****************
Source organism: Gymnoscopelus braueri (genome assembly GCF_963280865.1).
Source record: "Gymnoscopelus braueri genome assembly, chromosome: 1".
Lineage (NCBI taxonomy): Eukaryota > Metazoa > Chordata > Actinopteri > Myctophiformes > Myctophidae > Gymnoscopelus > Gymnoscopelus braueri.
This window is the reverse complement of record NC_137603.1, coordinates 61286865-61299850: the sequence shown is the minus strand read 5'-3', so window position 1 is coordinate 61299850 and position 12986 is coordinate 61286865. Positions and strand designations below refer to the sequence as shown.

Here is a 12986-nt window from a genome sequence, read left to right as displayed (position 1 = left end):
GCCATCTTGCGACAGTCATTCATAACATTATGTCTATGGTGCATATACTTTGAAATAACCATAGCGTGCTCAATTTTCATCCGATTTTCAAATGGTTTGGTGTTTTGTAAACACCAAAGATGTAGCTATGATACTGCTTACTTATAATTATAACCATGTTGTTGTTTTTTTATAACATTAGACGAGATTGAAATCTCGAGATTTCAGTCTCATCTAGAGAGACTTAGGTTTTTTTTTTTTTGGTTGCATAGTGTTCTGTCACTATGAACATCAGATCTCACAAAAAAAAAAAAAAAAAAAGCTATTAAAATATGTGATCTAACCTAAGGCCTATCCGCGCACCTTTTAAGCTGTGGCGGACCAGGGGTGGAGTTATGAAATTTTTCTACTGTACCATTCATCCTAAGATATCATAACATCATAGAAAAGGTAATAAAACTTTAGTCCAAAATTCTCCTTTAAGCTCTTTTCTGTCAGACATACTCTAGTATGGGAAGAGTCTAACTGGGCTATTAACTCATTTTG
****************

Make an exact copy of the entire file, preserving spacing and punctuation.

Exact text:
Source organism: Gymnoscopelus braueri (genome assembly GCF_963280865.1).
Source record: "Gymnoscopelus braueri genome assembly, chromosome: 1".
Lineage (NCBI taxonomy): Eukaryota > Metazoa > Chordata > Actinopteri > Myctophiformes > Myctophidae > Gymnoscopelus > Gymnoscopelus braueri.
This window is the reverse complement of record NC_137603.1, coordinates 61286865-61299850: the sequence shown is the minus strand read 5'-3', so window position 1 is coordinate 61299850 and position 12986 is coordinate 61286865. Positions and strand designations below refer to the sequence as shown.

Here is a 12986-nt window from a genome sequence, read left to right as displayed (position 1 = left end):
GCCATCTTGCGACAGTCATTCATAACATTATGTCTATGGTGCATATACTTTGAAATAACCATAGCGTGCTCAATTTTCATCCGATTTTCAAATGGTTTGGTGTTTTGTAAACACCAAAGATGTAGCTATGATACTGCTTACTTATAATTATAACCATGTTGTTGTTTTTTTATAACATTAGACGAGATTGAAATCTCGAGATTTCAGTCTCATCTAGAGAGACTTAGGTTTTTTTTTTTTTGGTTGCATAGTGTTCTGTCACTATGAACATCAGATCTCACAAAAAAAAAAAAAAAAAAAGCTATTAAAATATGTGATCTAACCTAAGGCCTATCCGCGCACCTTTTAAGCTGTGGCGGACCAGGGGTGGAGTTATGAAATTTTTCTACTGTACCATTCATCCTAAGATATCATAACATCATAGAAAAGGTAATAAAACTTTAGTCCAAAATTCTCCTTTAAGCTCTTTTCTGTCAGACATACTCTAGTATGGGAAGAGTCTAACTGGGCTATTAACTCATTTTG